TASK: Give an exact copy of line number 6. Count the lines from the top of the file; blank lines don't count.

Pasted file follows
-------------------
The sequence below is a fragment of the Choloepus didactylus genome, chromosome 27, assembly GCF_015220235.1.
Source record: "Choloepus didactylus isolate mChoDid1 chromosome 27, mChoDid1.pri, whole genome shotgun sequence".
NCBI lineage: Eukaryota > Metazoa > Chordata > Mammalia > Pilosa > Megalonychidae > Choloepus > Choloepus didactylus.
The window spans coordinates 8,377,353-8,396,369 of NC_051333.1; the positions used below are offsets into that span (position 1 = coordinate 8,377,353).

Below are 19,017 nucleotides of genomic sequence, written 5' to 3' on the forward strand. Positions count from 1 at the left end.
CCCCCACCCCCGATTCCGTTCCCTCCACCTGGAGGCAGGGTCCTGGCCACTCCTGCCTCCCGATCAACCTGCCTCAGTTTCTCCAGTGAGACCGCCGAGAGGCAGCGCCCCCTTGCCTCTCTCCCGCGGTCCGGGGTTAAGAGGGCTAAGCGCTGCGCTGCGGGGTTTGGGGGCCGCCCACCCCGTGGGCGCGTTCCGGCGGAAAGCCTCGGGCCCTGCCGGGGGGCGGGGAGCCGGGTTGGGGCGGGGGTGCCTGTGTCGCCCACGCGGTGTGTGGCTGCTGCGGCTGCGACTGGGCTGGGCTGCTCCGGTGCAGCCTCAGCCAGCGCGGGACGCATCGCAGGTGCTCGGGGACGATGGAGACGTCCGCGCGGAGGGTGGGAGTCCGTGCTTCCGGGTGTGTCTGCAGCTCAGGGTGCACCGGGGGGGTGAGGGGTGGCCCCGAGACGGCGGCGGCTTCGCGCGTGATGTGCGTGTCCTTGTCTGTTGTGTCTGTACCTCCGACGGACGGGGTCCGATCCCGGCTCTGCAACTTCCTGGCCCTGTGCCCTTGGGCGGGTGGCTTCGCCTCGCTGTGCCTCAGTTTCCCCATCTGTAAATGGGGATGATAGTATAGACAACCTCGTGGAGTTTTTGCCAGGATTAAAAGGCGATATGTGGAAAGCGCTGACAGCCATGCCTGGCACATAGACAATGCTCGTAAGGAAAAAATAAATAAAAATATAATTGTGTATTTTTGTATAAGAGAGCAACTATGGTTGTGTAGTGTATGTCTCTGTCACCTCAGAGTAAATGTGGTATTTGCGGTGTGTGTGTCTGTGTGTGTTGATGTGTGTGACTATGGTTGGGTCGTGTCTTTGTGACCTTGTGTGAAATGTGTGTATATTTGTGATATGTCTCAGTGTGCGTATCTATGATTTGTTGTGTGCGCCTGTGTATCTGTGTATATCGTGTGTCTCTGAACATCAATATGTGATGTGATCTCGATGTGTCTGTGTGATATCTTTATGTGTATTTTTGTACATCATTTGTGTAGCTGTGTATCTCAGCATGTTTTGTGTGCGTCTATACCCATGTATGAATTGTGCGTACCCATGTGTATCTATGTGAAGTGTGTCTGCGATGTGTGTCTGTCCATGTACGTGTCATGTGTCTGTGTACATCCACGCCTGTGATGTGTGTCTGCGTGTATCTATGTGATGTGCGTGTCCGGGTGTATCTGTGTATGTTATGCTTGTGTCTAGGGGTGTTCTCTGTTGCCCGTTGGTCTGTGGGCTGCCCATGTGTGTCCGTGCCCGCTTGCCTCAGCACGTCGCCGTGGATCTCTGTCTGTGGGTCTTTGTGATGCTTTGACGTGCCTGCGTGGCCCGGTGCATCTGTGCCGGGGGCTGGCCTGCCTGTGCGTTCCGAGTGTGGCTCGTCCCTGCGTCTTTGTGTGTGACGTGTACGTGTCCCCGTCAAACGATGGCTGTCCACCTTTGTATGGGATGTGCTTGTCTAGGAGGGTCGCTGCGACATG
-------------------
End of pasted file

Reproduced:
CCCCCACCCCCGATTCCGTTCCCTCCACCTGGAGGCAGGGTCCTGGCCACTCCTGCCTCCCGATCAACCTGCCTCAGTTTCTCCAGTGAGACCGCCGAGAGGCAGCGCCCCCTTGCCTCTCTCCCGCGGTCCGGGGTTAAGAGGGCTAAGCGCTGCGCTGCGGGGTTTGGGGGCCGCCCACCCCGTGGGCGCGTTCCGGCGGAAAGCCTCGGGCCCTGCCGGGGGGCGGGGAGCCGGGTTGGGGCGGGGGTGCCTGTGTCGCCCACGCGGTGTGTGGCTGCTGCGGCTGCGACTGGGCTGGGCTGCTCCGGTGCAGCCTCAGCCAGCGCGGGACGCATCGCAGGTGCTCGGGGACGATGGAGACGTCCGCGCGGAGGGTGGGAGTCCGTGCTTCCGGGTGTGTCTGCAGCTCAGGGTGCACCGGGGGGGTGAGGGGTGGCCCCGAGACGGCGGCGGCTTCGCGCGTGATGTGCGTGTCCTTGTCTGTTGTGTCTGTACCTCCGACGGACGGGGTCCGATCCCGGCTCTGCAACTTCCTGGCCCTGTGCCCTTGGGCGGGTGGCTTCGCCTCGCTGTGCCTCAGTTTCCCCATCTGTAAATGGGGATGATAGTATAGACAACCTCGTGGAGTTTTTGCCAGGATTAAAAGGCGATATGTGGAAAGCGCTGACAGCCATGCCTGGCACATAGACAATGCTCGTAAGGAAAAAATAAATAAAAATATAATTGTGTATTTTTGTATAAGAGAGCAACTATGGTTGTGTAGTGTATGTCTCTGTCACCTCAGAGTAAATGTGGTATTTGCGGTGTGTGTGTCTGTGTGTGTTGATGTGTGTGACTATGGTTGGGTCGTGTCTTTGTGACCTTGTGTGAAATGTGTGTATATTTGTGATATGTCTCAGTGTGCGTATCTATGATTTGTTGTGTGCGCCTGTGTATCTGTGTATATCGTGTGTCTCTGAACATCAATATGTGATGTGATCTCGATGTGTCTGTGTGATATCTTTATGTGTATTTTTGTACATCATTTGTGTAGCTGTGTATCTCAGCATGTTTTGTGTGCGTCTATACCCATGTATGAATTGTGCGTACCCATGTGTATCTATGTGAAGTGTGTCTGCGATGTGTGTCTGTCCATGTACGTGTCATGTGTCTGTGTACATCCACGCCTGTGATGTGTGTCTGCGTGTATCTATGTGATGTGCGTGTCCGGGTGTATCTGTGTATGTTATGCTTGTGTCTAGGGGTGTTCTCTGTTGCCCGTTGGTCTGTGGGCTGCCCATGTGTGTCCGTGCCCGCTTGCCTCAGCACGTCGCCGTGGATCTCTGTCTGTGGGTCTTTGTGATGCTTTGACGTGCCTGCGTGGCCCGGTGCATCTGTGCCGGGGGCTGGCCTGCCTGTGCGTTCCGAGTGTGGCTCGTCCCTGCGTCTTTGTGTGTGACGTGTACGTGTCCCCGTCAAACGATGGCTGTCCACCTTTGTATGGGATGTGCTTGTCTAGGAGGGTCGCTGCGACATG